46. Pellegrini AFA, Anderegg WRL, Paine CET, Hoffmann WA, Kartzinel T, Rabin SS, Sheil D, Franco AC, Pacala SW (2017) Convergence of bark investment according to fire and climate structures ecosystem vulnerability to future change. Ecol Lett 20(3):307–316.  https://doi.org/10.1111/ele.12725CrossRefGoogle Scholar
  47. Platt WJ, Evans GW, Rathbun SL (1988) The population dynamics of a long-lived conifer (Pinus palustris). Am Nat 131(4):491–525CrossRefGoogle Scholar
  48. Seidl R, Spies TA, Peterson DL, Stephens SL, Hicke JA (2016) Searching for resilience: addressing the impacts of changing disturbance regimes on forest ecosystem services. J Appl Ecol 53(1):120–129.  https://doi.org/10.1111/1365-2664.12511CrossRefGoogle Scholar
  49. Taudière A, Richard F, Carcaillet C (2017) Review on fire effects on ectomycorrhizal symbiosis, an unachieved work for a scalding topic. For Ecol Manag 391:446–457CrossRefGoogle Scholar
  50. Valor T, González-Olabarria JR, Piqué M, Casals P (2017) The effects of burning season and severity on the mortality over time of Pinus nigra spp. salzmannii (Dunal) Franco and P. sylvestris L. For Ecol Manag 406(Suppl C):172–183.  https://doi.org/10.1016/j.foreco.2017.08.027CrossRefGoogle Scholar
  51. van Mantgem PJ, Stephenson NL, Mutch LS, Johnson VG, Esperanza AM, Parsons DJ (2003) Growth rate predicts mortality of Abies concolor in both burned and unburned stands. Can J For Res 33(6):1029–1038CrossRefGoogle Scholar
  52. van Mantgem P, Nesmith JCB, Keifer M, Knapp EE, Flint A, Flint L (2013) Climatic stress increases forest fire severity across the western United States. Ecol Lett 16(9):1151–1156.  https://doi.org/10.1111/ele.12151CrossRefGoogle Scholar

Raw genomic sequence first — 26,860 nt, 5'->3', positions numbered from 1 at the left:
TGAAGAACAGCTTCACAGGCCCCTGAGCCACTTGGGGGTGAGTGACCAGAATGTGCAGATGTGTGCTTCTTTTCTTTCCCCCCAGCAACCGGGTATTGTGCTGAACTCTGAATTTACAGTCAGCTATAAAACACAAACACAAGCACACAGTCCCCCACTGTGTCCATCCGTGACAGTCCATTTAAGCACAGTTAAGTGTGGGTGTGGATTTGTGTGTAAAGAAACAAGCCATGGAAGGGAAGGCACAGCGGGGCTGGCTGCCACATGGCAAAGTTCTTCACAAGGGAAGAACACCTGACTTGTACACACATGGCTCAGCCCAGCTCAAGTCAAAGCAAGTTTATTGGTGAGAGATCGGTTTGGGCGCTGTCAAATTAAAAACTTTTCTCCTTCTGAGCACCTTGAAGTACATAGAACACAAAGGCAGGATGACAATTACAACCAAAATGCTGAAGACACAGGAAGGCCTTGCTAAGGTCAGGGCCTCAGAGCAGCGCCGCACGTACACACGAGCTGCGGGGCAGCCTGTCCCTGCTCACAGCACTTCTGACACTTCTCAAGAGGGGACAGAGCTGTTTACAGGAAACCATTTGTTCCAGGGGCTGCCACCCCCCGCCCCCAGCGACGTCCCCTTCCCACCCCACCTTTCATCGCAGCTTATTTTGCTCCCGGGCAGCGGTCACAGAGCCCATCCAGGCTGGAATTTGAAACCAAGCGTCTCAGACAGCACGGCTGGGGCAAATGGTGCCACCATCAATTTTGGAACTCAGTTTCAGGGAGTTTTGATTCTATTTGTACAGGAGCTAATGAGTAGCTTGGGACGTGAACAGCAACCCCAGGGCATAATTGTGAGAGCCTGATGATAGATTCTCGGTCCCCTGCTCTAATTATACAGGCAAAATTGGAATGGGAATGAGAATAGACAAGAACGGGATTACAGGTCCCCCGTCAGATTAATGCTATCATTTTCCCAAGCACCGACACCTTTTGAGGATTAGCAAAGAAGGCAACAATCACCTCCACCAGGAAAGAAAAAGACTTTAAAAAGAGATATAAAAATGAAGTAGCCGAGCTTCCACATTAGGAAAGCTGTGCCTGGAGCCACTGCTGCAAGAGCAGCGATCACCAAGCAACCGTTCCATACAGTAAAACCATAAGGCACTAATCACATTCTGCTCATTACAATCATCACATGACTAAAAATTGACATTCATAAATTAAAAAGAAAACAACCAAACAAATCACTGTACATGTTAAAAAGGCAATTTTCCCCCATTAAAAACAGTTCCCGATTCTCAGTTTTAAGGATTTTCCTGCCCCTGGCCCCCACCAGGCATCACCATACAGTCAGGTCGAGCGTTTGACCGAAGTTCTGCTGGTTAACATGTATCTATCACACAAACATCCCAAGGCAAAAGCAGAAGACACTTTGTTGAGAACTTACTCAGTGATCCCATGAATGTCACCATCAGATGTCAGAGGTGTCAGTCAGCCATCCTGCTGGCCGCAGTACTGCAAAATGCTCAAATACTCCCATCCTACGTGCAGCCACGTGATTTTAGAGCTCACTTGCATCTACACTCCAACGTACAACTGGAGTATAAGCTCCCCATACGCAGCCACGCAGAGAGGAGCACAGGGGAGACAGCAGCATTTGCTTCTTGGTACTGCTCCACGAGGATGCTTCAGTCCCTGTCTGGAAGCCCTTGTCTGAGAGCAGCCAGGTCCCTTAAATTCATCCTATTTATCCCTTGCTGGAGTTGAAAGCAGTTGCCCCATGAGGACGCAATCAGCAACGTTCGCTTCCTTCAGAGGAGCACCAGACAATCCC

53. van Mantgem PJ, Falk DA, Williams EC, Das AJ, Stephenson NL (2018) Pre-fire drought and competition mediate post-fire conifer mortality in western U.S. National Parks. Ecol Appl 28:1730CrossRefGoogle Scholar
  54. Van Wagner CE (1973) Height of crown scorch in forest fires. Can J For Res 3:373–378CrossRefGoogle Scholar
  55. Varner JM III, Hiers JK, Ottmar RD, Gordon DR, Putz FE, Wade DD (2007) Overstory tree mortality resulting from reintroducing fire to long-unburned longleaf pine forests: the importance of duff moisture. Can J For Res 37:1349–1358CrossRefGoogle Scholar
  56. Varner JM, Putz FE, O’Brien JJ, Hiers JK, Mitchell RJ, Gordon DR (2009) Post-fire tree stress and growth following smoldering duff fires. For Ecol Manag 258(11):2467–2474CrossRefGoogle Scholar
  57. Walker RB, Coop JD, Parks SA, Trader L (2018) Fire regimes approaching historic norms reduce wildfire-facilitated conversion from forest to non-forest. Ecosphere 9(4):e02182.  https://doi.org/10.1002/ecs2.2182CrossRefGoogle Scholar
  58. Weise DR, Johansen RW, Wade DD (1987) Effects of spring defoliation on first-year growth of young loblolly and slash pines. Research note SE-347. US Department of Agriculture, Forest Service, Southeastern Forest Experiment Station, AshevilleCrossRefGoogle Scholar
  59. Woolley T, Shaw DC, Ganio LM, Fitzgerald SA (2012) A review of logistic regression models used to predict post-fire tree mortality of western North American conifers. Int J Wildland Fire 21:1–35CrossRefGoogle Scholar
  60. Yu H, Wiegand T, Yang X, Ci L (2009) The impact of fire and density-dependent mortality on the spatial patterns of a pine forest in the Hulun Buir sandland, Inner Mongolia, China. For Ecol Manag 257(10):2098–2107.  https://doi.org/10.1016/j.foreco.2009.02.019CrossRefGoogle Scholar

Copyright information

© This is a U.S. Government work and not under copyright protection in the U.S.; foreign copyright protection may apply 2019

Authors and Affiliations

  1. 1.Rocky Mountain Research StationUSDA Forest ServiceMissoulaUSA
  2. 2.Tall Timbers Research Station & Land ConservancyTallahasseeUSA

Section editors and affiliations

  • Kuibin Zhou
    • 1
  1. 1.Nanjing Tech UniversityNanjingChina